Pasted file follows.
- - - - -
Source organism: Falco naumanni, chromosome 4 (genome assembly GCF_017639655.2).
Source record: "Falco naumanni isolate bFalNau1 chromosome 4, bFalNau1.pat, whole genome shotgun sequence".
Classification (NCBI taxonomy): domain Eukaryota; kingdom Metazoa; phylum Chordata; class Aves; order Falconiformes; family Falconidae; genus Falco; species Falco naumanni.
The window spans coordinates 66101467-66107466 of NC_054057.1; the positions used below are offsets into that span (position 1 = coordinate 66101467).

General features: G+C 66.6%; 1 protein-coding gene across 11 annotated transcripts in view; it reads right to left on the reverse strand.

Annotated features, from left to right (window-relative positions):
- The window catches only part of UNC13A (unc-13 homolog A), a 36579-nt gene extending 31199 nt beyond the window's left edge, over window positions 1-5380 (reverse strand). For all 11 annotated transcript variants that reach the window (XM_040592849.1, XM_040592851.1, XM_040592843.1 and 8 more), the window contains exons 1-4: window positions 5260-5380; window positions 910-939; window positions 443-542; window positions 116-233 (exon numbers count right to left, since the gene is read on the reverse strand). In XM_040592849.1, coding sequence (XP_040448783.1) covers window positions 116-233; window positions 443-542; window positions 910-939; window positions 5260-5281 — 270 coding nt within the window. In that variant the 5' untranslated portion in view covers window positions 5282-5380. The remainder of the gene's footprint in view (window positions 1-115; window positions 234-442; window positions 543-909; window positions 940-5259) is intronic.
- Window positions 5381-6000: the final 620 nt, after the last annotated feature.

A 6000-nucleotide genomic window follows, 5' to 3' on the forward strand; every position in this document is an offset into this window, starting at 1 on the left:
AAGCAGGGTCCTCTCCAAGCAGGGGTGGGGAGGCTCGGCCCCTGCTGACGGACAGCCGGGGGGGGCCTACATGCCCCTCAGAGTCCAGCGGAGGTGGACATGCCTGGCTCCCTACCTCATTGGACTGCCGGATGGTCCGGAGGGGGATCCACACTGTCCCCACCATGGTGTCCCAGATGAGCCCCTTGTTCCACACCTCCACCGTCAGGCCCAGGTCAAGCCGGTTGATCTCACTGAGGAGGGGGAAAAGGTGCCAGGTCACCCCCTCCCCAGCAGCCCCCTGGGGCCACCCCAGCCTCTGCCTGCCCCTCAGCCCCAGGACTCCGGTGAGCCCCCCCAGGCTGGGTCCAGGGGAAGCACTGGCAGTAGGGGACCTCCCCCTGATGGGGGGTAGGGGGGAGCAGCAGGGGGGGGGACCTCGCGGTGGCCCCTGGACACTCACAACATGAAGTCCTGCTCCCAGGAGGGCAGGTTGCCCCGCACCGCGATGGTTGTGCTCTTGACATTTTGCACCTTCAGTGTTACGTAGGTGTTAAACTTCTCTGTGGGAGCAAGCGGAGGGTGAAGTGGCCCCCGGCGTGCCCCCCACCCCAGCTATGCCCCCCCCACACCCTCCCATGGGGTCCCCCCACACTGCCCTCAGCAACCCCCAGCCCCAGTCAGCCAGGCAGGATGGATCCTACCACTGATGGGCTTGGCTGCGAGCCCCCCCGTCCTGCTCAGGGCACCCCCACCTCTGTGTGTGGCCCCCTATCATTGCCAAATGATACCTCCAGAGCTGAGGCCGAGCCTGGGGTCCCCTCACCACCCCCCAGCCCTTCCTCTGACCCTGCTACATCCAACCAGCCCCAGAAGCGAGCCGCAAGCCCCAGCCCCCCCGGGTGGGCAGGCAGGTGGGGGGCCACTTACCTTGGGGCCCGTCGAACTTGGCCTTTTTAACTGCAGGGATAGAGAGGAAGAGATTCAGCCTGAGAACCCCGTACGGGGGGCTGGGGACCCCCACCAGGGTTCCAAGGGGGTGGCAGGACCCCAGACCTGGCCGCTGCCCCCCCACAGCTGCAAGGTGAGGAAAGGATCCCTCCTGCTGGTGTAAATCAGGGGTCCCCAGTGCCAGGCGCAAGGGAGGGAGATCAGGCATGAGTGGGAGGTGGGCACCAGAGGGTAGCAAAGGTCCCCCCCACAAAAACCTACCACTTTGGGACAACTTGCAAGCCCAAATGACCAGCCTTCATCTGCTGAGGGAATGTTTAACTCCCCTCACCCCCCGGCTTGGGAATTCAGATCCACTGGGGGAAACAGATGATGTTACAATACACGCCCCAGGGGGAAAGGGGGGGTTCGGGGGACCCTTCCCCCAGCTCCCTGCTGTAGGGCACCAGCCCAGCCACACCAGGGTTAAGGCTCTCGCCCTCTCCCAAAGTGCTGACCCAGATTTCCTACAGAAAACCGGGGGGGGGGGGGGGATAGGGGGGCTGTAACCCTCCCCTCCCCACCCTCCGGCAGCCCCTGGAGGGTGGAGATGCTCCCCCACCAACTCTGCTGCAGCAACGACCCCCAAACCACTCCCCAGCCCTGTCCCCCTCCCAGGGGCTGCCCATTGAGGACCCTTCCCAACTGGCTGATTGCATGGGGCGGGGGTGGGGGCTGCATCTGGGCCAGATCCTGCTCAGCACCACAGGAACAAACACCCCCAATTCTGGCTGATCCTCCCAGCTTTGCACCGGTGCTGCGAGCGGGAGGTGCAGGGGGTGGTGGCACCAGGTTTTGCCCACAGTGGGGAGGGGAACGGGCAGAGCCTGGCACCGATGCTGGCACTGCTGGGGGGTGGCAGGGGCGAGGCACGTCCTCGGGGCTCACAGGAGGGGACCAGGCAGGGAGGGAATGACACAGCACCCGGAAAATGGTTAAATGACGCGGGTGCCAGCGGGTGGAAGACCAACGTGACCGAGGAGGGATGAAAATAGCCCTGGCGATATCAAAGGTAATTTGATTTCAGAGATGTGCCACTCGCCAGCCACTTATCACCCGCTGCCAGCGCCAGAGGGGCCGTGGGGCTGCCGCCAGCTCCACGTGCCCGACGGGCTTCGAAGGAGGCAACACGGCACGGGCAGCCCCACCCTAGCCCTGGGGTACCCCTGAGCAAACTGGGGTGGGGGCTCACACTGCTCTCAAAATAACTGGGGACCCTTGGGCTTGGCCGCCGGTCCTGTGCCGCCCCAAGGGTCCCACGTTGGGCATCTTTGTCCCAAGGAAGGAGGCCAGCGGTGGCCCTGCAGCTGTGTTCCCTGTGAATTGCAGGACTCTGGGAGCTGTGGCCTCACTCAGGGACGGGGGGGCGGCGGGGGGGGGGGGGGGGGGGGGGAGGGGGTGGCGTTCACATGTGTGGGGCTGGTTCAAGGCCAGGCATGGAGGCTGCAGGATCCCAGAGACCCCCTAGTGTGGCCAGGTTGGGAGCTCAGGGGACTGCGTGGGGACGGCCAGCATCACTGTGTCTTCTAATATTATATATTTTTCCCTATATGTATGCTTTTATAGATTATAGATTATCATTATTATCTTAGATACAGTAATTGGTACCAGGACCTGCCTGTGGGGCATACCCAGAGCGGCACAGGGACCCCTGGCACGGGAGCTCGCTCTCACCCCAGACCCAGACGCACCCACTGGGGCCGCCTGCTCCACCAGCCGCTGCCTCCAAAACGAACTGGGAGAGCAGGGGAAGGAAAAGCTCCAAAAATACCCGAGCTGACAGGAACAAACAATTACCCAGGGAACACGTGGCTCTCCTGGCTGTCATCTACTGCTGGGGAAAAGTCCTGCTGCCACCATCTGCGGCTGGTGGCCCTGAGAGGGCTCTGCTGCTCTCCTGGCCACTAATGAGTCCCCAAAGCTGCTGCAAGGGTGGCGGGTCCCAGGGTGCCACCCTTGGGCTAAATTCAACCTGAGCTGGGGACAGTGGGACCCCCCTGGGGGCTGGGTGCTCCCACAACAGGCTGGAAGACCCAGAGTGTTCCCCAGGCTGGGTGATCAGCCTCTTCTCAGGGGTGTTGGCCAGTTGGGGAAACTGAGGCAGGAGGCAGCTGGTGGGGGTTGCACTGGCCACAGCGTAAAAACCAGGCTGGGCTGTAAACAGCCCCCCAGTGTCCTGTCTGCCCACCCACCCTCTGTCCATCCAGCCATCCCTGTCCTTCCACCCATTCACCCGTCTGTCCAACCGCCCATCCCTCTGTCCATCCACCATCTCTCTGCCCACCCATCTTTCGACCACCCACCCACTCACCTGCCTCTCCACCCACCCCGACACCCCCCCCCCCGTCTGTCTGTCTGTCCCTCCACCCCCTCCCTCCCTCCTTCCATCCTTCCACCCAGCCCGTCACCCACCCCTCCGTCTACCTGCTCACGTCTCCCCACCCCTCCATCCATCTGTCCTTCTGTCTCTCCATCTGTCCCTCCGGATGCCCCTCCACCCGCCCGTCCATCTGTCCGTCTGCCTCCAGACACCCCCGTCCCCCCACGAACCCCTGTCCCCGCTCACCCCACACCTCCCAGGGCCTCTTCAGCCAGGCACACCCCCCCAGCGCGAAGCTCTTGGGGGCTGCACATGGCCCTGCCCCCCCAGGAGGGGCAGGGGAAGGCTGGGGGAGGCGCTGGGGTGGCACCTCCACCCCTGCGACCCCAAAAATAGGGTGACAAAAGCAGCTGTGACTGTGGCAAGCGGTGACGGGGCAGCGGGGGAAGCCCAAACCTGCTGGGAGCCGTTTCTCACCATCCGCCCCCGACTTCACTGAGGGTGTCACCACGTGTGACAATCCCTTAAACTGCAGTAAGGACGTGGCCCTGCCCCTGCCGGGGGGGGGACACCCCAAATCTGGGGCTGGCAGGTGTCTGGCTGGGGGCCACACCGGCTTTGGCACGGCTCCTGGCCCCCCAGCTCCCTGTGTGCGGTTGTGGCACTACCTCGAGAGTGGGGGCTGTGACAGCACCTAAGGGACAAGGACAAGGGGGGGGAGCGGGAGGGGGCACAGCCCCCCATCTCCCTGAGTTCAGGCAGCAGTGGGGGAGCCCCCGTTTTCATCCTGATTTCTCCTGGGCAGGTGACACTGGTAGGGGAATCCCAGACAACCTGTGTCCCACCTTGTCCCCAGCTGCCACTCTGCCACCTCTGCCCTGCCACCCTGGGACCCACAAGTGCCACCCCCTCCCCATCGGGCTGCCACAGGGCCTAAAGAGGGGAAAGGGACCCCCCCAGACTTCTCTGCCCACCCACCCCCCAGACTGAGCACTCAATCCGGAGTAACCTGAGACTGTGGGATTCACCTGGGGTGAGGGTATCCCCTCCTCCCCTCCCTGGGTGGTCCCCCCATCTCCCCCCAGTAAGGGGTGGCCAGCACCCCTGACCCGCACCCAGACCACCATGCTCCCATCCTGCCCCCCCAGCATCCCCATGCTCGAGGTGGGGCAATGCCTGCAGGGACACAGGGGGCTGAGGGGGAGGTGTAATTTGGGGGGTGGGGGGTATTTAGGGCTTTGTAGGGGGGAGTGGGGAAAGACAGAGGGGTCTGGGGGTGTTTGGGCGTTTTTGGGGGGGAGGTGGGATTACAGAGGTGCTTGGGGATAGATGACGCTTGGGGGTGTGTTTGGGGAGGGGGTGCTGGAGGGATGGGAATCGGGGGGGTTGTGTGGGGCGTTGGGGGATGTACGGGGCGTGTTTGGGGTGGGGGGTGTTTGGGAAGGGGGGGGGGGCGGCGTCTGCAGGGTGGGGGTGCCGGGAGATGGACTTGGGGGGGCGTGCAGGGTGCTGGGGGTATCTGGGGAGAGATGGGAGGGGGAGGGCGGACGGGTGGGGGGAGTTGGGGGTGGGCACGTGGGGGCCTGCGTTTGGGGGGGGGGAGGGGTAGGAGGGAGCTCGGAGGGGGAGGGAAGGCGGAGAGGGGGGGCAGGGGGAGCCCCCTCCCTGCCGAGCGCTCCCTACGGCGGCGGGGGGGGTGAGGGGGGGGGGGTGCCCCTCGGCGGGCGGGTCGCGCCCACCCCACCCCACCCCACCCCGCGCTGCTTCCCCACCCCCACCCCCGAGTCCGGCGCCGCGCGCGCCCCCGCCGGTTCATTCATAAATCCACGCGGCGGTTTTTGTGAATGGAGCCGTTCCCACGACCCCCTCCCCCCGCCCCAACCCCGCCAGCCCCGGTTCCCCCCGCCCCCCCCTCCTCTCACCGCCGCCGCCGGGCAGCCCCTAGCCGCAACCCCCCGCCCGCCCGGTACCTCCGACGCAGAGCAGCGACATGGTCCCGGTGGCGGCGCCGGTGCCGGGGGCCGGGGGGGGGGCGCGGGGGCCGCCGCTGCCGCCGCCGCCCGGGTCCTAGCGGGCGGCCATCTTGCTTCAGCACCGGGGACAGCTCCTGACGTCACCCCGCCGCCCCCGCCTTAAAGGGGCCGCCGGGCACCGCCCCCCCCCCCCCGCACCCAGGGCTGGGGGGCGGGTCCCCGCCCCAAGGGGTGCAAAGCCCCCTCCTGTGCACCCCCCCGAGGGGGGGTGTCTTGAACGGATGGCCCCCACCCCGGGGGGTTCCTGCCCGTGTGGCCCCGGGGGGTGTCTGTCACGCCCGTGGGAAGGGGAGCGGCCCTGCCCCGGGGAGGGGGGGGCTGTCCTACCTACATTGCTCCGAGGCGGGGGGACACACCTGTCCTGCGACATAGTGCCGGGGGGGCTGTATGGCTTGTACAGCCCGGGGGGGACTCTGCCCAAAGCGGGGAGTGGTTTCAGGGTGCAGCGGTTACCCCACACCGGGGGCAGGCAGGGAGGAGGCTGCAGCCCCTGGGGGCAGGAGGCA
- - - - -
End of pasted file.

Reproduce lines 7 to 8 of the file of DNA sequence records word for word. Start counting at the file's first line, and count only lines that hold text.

- The window catches only part of UNC13A (unc-13 homolog A), a 36579-nt gene extending 31199 nt beyond the window's left edge, over window positions 1-5380 (reverse strand). For all 11 annotated transcript variants that reach the window (XM_040592849.1, XM_040592851.1, XM_040592843.1 and 8 more), the window contains exons 1-4: window positions 5260-5380; window positions 910-939; window positions 443-542; window positions 116-233 (exon numbers count right to left, since the gene is read on the reverse strand). In XM_040592849.1, coding sequence (XP_040448783.1) covers window positions 116-233; window positions 443-542; window positions 910-939; window positions 5260-5281 — 270 coding nt within the window. In that variant the 5' untranslated portion in view covers window positions 5282-5380. The remainder of the gene's footprint in view (window positions 1-115; window positions 234-442; window positions 543-909; window positions 940-5259) is intronic.
- Window positions 5381-6000: the final 620 nt, after the last annotated feature.